“You really studied hard for this exam, you totally deserve the result”.
Praising children for effort could help with focusing more on the process of learning rather than solely on the outcome. This could in turn help to reduce performance anxiety and produce higher levels of engagement in a particular activity. This could also increase the “joy” of learning. Another positive outcome of this “style” of praise is its’ effect on attributions. Effort praise could in fact imply that success is dependent on hard work. In this way, performance could be seen as a product of effort (which can fluctuate and is not innate) rather than ability (which is static). Could this lead to a feeling of control, or even responsibility, over performance or achievements?
As mentioned earlier, there does not seem to be agreement on which types of praise are mostly related to positive outcomes. In fact, some theorists argue: what if after putting in the effort, the results are nowhere to be seen? Would that lead to feelings of inadequacy? Could children’s self-belief and self-worth be effected if they constantly fail after putting in the effort?
Weaver et al.’s (2003) study seems to indicate that the impact of effort or achievement praise on attributions, motivation and self-evaluation of children could be related to personally traits. However, their study was a very small study (n=7). The very small sample used in their study does cast some doubts on such conclusions.
On the other hand, Lam, Yim & Ng (2008) propose that effort praise could lead to more positive outcomes. Lam et al., (2008) posed the question: “Is effort praise motivational?” Their research sought to investigate the effects of effort praise on positive self-evaluation and intrinsic motivation. Their conclusions were extremely interesting. They concluded that the effects of effort praise depended greatly on the extent to which individuals believed in the effort–ability relationship. Lam et al., (2008, p. 700) postulate:
“Effort praise can be motivational when the recipient believes in a positive relationship between effort and ability. However, it can be demotivational when the recipient believes in an inverse relationship.”
What does an inverse relationship mean? This refers to view that more effort needs to be done by individuals who have poor ability or intelligence. Thus, the less one’s ability, the more one has to make an effort for success. On the other hand, a positive relationship between effort and ability refers to the idea that the more one exerts effort, the more competent one will become.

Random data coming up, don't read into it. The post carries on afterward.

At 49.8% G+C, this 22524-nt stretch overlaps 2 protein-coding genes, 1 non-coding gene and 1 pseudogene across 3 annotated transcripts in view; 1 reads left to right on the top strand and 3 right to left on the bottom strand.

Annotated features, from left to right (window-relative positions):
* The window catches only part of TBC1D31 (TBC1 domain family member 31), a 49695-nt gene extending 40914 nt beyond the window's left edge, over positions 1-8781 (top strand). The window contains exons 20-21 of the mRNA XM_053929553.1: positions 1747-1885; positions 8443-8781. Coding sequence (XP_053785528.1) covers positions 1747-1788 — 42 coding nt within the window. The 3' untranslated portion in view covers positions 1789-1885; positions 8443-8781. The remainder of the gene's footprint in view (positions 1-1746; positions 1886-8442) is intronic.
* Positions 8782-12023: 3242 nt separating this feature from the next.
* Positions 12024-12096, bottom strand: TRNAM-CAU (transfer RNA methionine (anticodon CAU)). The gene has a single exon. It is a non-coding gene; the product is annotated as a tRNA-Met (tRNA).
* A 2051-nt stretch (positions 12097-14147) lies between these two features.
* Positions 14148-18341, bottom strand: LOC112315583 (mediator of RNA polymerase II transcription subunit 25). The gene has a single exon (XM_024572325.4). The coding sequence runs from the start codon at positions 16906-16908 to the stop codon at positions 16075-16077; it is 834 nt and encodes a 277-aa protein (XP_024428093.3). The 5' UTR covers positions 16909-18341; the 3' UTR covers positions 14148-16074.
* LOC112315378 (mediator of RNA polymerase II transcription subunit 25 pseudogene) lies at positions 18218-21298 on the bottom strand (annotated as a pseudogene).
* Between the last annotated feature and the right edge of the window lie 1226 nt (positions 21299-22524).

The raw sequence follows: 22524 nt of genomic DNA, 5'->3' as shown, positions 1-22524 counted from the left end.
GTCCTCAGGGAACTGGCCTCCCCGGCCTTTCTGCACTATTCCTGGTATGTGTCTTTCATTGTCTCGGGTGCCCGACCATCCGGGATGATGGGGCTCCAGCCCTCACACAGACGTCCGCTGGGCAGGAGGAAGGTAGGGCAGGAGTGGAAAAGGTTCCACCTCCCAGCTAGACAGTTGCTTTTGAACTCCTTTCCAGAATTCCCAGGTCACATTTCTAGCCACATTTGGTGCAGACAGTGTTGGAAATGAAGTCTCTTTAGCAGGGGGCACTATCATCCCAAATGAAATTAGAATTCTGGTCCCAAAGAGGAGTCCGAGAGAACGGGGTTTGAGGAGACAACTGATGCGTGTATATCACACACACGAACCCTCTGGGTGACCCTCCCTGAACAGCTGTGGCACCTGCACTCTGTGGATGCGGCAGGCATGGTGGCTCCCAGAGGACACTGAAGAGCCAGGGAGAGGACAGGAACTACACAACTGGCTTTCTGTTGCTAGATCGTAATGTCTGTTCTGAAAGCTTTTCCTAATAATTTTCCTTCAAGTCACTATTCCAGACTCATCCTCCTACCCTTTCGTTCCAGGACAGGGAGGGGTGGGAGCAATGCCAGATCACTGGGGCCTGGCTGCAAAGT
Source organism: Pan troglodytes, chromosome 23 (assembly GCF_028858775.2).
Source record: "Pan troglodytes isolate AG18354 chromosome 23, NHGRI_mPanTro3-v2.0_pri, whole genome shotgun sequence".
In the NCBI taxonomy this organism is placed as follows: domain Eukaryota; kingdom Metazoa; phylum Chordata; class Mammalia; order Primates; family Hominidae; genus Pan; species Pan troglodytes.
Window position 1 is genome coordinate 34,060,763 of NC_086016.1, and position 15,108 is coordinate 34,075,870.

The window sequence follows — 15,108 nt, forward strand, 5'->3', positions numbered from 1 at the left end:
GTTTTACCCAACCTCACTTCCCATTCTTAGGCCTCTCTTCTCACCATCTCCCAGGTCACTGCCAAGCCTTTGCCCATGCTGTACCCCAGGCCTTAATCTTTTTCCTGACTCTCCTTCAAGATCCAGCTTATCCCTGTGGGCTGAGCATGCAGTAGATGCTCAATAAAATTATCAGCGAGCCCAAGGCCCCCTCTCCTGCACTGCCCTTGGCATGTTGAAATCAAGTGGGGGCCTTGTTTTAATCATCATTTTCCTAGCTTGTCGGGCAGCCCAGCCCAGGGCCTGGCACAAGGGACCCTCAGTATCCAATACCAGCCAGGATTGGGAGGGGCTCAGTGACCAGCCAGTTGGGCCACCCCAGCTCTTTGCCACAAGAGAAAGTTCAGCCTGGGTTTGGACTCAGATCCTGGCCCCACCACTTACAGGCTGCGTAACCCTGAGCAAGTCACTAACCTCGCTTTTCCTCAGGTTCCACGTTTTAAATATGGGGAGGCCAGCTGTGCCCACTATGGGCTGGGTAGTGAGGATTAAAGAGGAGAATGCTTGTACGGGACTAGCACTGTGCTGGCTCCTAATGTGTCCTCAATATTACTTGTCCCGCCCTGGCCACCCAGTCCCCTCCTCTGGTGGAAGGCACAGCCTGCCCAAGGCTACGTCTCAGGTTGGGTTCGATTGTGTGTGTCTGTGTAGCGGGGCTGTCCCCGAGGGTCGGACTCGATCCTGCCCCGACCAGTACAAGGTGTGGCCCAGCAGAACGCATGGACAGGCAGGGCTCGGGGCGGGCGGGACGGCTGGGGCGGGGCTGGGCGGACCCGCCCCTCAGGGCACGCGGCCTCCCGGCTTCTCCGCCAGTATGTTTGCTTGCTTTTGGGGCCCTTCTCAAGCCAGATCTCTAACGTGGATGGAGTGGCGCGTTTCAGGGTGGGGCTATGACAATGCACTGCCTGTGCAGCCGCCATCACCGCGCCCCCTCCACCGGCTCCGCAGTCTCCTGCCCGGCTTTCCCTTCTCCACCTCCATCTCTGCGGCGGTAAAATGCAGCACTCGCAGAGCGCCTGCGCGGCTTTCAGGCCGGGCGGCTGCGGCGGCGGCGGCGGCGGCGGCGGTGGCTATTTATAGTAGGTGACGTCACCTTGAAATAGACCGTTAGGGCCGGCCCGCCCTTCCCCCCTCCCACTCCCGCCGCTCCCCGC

A study by Zentall & Morris (2010) sought to investigate the effects of generic praise (praised generally related to one’s abilities) and non-generic (praise largely related to mastery motivation and effort) on children’s self-evaluation and task persistence. The outcomes of their study suggests that children who hear even a small amount of generic (ability or achievement praise) tend to present with reduced task persistence. Furthermore, they concluded even a small amount of non-generic praise may increase children’s positive self-evaluations. In contrast, a majority of non-generic praise is necessary to increase persistence after failure. Their results indicate that that non-generic praise (related to effort) promotes mastery behaviors, whilst generic praise (related to ability) promotes helpless behaviors.
Studies like the ones cited above seem to indicate that effort-praise should be used more frequently than ability or achievement praise. However, scholars such as Professor Carol Dweck (University of Stanford) argues that we could have taken this recommendation (to use effort-praise) one step too far. In her book “Mindset: how you can achieve your potential” (Dweck, 2012) she argues in favor of using effort-praise to promote what she defines as a “growth-mind-set”. A mindset, according to Dweck, is a theory of “self” that people hold about themselves (Dweck, 1994). Believing that you are either “intelligent” or “unintelligent” is a simple example of a mindset. A growth mindset is the belief that an individual’s most basic abilities can be developed through dedication and hard work. On the other hand, in a fixed mindset an individual believes that basic qualities, like intelligence or talent, are fixed traits, and these traits determine success or failure.
Dweck argues for the use of effort-praise. In fact, she is of the opinion that when children are praised for their efforts, they tend to try harder and persist longer on difficult tasks. However, she also states that whilst praising effort, we should also keep in mind the outcome or the progress that child is demonstrating. She states: